The reason Felker was
so excited about Gilley's during his visit to Houston is now
apparent - Felker had just discovered the opening he needed to make the
next Saturday Night Fever.
what Felker had been waiting for. Felker was about to make his
score. He didn't want to
waste a single second.
Aaron Latham, writer:
knew exactly what he was doing. Soon after
the tale was published, sure enough, Hollywood came calling for the rights,
which eventually went to Paramount Pictures. Work began in
December 1978, just two months after my story was published in
So many people wanted to buy it that I was able
to get first crack at writing the script. Before long, I was
taking transcontinental flights to that cruel city (Hollywood) that had
abused the talents of Fitzgerald and Faulkner (but was nice to
THE FINAL PIECE TO THE PUZZLE
Felker passed away in 2008. Here is an item from his
several years, Clay Felker was a
consultant to 20th Century Fox, which transformed several
stories he had edited, most notably "Saturday Night Fever"
(1977) and "Urban Cowboy" (1980), into movies."
Saturday Night Fever
was a Felker inspiration that Robert Stigwood had stumbled onto and
capitalized on. Felker helped Stigwood turn the story into a
movie, but didn't receive much credit. Although Felker was
involved in the project from the start, he was reduced to a footnote
in the Saturday Night Fever project.
once, shame on you, burn me twice, shame on me.
Felker kicked himself no end for letting Stigwood get
most of the credit... and money... for this prize that had been his
idea in the beginning. Felker paid attention and took notes.
was going to make
damn sure he would be the one to capitalize on the next
Like the Holy Grail, Felker
immediately began the search for the next Saturday Night Fever.
And once he found it, he got the wheels rolling pronto.
Urban Cowboy was fast-tracked from the
moment Felker walked into Gilley's.
GREAT URBAN COWBOY MYSTERY
Let's say you dabble in the stock market. You are an
average guy who does the best you can to stay abreast of the trends.
Suddenly one of your stocks makes a huge jump that catches you
completely flat-footed. Although you benefit from the
unexpected fortune, later you hear
through the grapevine that some fat cat on Wall Street bought plenty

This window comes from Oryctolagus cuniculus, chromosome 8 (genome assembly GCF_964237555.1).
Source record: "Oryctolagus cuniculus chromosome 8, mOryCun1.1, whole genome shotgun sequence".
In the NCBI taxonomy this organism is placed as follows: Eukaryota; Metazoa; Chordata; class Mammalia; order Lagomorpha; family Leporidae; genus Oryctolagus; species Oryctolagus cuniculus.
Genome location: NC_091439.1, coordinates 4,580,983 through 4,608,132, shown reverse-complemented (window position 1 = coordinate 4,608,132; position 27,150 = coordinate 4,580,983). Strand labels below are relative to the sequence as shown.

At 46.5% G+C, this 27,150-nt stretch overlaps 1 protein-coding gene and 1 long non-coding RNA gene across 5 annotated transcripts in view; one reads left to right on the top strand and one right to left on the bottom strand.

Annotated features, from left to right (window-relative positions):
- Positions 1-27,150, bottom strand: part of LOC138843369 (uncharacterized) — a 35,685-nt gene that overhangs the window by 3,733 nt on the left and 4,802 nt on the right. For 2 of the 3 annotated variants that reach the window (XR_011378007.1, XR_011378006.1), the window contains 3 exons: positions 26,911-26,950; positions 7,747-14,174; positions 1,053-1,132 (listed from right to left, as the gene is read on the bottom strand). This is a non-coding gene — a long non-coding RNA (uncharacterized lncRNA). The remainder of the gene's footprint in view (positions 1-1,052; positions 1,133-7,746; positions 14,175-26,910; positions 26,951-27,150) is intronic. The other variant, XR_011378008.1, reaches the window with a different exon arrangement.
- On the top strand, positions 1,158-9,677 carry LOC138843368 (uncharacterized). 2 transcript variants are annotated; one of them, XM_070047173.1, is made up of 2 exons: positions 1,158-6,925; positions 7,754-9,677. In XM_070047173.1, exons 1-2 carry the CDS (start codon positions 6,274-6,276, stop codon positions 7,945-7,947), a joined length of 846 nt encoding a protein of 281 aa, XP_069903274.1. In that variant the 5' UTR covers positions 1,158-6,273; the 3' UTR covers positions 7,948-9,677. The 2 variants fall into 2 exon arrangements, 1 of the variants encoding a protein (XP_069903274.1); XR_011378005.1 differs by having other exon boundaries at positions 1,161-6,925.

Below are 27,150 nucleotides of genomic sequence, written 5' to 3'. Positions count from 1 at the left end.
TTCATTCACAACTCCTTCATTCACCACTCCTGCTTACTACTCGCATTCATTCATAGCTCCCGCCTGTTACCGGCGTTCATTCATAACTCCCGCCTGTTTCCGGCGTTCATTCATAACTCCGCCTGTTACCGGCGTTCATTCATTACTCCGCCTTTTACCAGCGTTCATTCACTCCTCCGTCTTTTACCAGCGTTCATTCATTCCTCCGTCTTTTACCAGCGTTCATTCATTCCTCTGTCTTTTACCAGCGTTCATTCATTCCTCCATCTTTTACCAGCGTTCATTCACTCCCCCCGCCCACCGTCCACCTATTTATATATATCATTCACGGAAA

of shares and made an even bigger killing.
So you sit back and wonder to
yourself, "How the heck did he know that was going to happen?"
If you are like me, you assume it is another case of insider
Rich people... and I am talking the 'very rich'
here... always seem to know stuff before the average guy. They use that
advance knowledge to anticipate developments and cash in. The
advantage always goes to the person who gets there first.
In the case of Urban Cowboy, four different
industries got rich - the movie industry, the country music industry, the western wear
industry, and Houston's local nightclubs. Did I say 'rich'?
Change that. I meant to say 'very rich'.
Were they lucky?
Did they have crystal balls?
Or was there some remote chance
everyone knew something in advance?
incredibly popular thanks to SNF and Grease. Based on
the success of the Saturday Night Fever project, now
that Travolta was committed to the new movie, it probably didn't take
much to convince the music people and the fashion people there was a
coming gold mine that everyone could have a stake in.
That, my friends, is called 'Marketing 101'.
As I go through life, I see myself as a little tiki raft
buffeted about by the giant forces of the Pacific Ocean. But I
do have a brain. Although I hardly consider myself to be an
investigative reporter, it doesn't take much of an effort to connect
the dots here.
It becomes obvious that Clay Felker was intimately connected
with every part of Urban Cowboy from start to finish.
Furthermore, now that we see that Felker was also involved with
Saturday Night Fever, the coincidence of John Travolta
being involved in both projects no longer seems like much of a
Saturday Night Fever was a surprise hit to everyone
involved. However, Urban Cowboy would not be a surprise.
It was a pure sequel to a box office monster.
This new movie
was the closest thing to stimulus-response the "trend spotters"
had ever seen.
Everyone was so sure the new
movie would be a success that they rushed to
get in on the ground floor. Their advance knowledge of this
project was open license to print money.
Thanks to the coordinated effort by the fashion industry, the music
industry, and the movie industry, the country's amazing
preoccupation with Urban Cowboy began long before the movie
And now everyone's 'preoccupation' with Urban Cowboy begins to make a lot more sense.
I have no doubt the amazing cultural trend towards all things
Western was manipulated by little unseen hands from start to
finish. They were pushing our buttons before we ever knew what
no one let me in on the secret. All those bizarre overnight changes had me
just as confused as everyone else on the street. In Spring
1979, one Disco after another shut down in Houston only to reopen
two weeks later as a Western Club. All these changes were
taking place an entire year before the movie even opened. What
did these club owners know that I didn't know? And now we have
our answer. They had advance knowledge of the coming trend, that's
There I was,